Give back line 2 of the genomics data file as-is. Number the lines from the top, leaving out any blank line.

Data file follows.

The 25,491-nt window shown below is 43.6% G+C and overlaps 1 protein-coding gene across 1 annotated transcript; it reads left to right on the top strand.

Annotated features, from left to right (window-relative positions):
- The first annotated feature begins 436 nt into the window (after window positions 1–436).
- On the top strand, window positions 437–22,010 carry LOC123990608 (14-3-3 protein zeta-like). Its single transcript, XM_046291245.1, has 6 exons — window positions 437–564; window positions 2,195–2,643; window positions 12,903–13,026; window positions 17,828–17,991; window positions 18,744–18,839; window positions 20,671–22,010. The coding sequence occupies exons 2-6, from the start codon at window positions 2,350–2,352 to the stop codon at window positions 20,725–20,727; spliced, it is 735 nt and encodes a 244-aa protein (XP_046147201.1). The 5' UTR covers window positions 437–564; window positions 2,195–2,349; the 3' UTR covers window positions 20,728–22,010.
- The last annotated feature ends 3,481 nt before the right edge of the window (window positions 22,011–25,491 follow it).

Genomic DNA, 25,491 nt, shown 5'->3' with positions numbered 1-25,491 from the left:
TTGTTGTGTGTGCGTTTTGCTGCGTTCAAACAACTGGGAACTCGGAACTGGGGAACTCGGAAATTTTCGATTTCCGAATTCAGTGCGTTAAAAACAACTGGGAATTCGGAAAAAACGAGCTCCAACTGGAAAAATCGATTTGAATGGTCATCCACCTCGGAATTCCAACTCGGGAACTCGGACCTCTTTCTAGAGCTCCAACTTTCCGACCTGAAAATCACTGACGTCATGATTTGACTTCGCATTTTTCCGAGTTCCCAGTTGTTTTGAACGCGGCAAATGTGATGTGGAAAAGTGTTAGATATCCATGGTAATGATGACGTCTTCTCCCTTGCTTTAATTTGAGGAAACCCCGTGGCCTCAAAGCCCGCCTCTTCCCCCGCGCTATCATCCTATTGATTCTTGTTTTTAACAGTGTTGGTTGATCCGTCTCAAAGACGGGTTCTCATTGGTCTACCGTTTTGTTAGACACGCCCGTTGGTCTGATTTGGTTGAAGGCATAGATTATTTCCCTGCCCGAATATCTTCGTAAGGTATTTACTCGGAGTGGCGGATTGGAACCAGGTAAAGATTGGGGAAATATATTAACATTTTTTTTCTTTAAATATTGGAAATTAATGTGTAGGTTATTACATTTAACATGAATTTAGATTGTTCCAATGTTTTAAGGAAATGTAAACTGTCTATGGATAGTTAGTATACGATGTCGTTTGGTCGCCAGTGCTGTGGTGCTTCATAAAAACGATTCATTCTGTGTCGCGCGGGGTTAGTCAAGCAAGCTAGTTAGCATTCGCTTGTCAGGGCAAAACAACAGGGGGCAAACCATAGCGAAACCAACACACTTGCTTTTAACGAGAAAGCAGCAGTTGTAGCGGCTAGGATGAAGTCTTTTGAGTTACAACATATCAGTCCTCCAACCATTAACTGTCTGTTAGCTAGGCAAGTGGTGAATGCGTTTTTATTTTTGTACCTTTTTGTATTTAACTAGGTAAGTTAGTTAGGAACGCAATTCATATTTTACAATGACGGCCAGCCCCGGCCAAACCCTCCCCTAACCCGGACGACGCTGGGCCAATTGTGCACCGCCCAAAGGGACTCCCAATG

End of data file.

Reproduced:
Annotated features, from left to right (window-relative positions):